Posted September 22, 2017. Last edited January 24.
Plays perfectly with a stylus on a Surface Pro 3. Also a really fun game, although I was disappointed that it essentially has no story. The dev's other game, Reverse Crawl, had a light-hearted but compelling story.
I'm on my 5th replay and 17/18 achievements; I don't know why Steam says I've only played 4 hours, that's not true, although most of it was offline. This is a GREAT game that is very absorbing even as it can be picked up and put down. The graphics are adorable, the interface is fluid, intuitive, and clear, and the gameplay has a good amount of depth although it's true that there are some minor balance issues between different minion groups. (I usually end up playing revenant, wolves, rats, violet's, or greybeard, or maaybe bonehead, unless I'm just futzing around.) Most of all the game is FAIR. The enemies run on the exact same rules that you do. I do not understand the "RNG" criticisms; my experience has been that all mechanics are even. Overall: a perfect game if you have a trip or just want something distracting and more casual. Worth more than its price.
As a game, this is an admirable failure. As an artistic experience, it succeeds, but not in a way that makes for a playable video game. The bottom line, however, is that you almost certainly should not play it.
The writing is excellent, and not just by video game standards. The dev could write good sci-fi fiction.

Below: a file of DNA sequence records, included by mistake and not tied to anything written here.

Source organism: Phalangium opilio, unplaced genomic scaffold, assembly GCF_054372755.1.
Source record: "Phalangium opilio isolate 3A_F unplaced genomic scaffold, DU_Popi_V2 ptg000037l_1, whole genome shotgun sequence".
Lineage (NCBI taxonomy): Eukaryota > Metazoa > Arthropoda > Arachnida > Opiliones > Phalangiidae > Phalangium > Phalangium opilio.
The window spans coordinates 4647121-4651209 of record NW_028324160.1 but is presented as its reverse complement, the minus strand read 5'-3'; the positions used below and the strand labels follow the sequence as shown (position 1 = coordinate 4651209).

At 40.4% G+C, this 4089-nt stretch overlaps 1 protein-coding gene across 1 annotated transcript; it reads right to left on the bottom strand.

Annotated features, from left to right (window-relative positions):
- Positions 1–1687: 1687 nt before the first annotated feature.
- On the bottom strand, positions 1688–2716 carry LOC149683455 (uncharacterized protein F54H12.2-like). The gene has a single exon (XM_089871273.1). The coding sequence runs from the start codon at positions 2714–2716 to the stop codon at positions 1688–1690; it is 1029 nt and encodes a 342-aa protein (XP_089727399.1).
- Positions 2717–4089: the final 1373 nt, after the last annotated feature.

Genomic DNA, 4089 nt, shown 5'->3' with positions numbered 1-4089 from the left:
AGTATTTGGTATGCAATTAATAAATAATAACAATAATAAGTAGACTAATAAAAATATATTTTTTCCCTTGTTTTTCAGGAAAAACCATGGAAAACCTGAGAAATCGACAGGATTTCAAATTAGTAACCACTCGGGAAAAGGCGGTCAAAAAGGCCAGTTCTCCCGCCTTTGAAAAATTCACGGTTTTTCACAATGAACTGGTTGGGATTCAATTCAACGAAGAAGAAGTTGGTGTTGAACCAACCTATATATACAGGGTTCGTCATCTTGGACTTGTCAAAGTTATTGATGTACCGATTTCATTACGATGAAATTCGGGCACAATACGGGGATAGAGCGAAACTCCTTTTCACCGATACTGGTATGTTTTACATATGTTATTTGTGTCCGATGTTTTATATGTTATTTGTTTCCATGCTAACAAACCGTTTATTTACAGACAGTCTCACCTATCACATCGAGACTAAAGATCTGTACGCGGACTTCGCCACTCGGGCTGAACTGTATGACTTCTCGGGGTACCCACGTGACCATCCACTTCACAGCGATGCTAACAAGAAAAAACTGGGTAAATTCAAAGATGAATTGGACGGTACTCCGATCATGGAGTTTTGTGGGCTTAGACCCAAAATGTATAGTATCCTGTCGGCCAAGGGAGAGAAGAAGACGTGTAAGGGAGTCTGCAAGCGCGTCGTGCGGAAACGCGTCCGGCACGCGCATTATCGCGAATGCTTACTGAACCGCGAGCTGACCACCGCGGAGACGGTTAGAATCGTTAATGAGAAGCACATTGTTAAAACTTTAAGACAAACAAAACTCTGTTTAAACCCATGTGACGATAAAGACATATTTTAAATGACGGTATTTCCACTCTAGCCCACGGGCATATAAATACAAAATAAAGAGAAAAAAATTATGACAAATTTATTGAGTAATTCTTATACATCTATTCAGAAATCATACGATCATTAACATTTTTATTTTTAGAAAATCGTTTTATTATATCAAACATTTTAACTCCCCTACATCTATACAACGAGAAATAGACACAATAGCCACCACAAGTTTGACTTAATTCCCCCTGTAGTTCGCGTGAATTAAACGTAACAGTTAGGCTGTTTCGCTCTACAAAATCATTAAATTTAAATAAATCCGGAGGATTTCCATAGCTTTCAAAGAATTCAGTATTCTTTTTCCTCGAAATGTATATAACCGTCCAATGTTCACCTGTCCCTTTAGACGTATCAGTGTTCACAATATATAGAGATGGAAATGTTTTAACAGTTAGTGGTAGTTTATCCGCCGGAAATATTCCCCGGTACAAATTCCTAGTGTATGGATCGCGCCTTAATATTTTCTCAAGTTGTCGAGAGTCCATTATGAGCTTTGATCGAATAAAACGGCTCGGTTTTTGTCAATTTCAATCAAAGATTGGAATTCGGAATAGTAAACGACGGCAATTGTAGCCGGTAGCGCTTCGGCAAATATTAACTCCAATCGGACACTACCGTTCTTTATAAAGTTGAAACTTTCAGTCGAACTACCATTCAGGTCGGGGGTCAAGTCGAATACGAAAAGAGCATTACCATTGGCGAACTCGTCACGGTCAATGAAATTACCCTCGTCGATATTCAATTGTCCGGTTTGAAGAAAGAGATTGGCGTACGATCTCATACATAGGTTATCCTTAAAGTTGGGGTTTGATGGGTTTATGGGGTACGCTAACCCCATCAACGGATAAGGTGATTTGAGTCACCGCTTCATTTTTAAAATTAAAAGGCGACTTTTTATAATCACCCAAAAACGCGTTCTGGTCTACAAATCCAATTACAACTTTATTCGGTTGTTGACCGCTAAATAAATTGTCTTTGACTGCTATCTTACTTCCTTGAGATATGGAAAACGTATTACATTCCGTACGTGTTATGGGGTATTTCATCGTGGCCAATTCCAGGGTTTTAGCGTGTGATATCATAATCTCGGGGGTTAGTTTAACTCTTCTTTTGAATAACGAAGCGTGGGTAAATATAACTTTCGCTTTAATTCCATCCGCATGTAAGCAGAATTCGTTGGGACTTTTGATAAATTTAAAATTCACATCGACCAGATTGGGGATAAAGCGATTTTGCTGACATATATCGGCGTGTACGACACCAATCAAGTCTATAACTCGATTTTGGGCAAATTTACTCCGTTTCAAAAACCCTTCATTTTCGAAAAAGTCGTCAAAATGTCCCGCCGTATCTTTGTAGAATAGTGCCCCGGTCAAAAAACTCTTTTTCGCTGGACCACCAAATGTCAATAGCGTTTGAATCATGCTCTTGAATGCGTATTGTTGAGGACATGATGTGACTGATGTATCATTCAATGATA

The game has permadeath. The core game loop is good, but clunky. Progress is punishing. It takes 10 real life minutes to make a bunch of arrows, which aren't particularly effective, but they're what you get. I recommend the sling. Even taking all precautions, you can die instantly because a dogman or blue frog pops up at close proximity or in your sleep and kills you in one round. You realize that there's nothing you could have done, and often there's nothing you can learn from to prevent it in the future.
Because getting a character into survival state, which allows exploring the story, takes several hours, the clunkiness becomes an insane ping-pong of clicks (left screen, right screen, ten ping-pong clicks to sleep; seven to scavenge a single building; repeat until you die or quit, then repeat some more). I view this as an artistic statement about life that, like the sudden and unpreventable deaths, cannot be understood until wearily experienced.
The problem is that the game breaks into choose-your-own-adventure encounters that are both the reason to play the game and what breaks it. A majority of the options in these encounters will instantly end your game. Single encounters will have branching choices, the majority of which will end your game. They cannot be predicted. Because of their branching nature and the immense real life time to get to the point where you see them, you cannot realistically finish the game. Further, the game hard-limits your exploration; you get X number of choices, then time's up. The internet is full of gnashing and wailing, true believers who spent over 100 hours on the game begging the dev to release the text files of the end-game, which he basically did by telling people what to search for in the XML files.
If you do buy it, some guy made a batch file that acts as a save-game manager. Get it.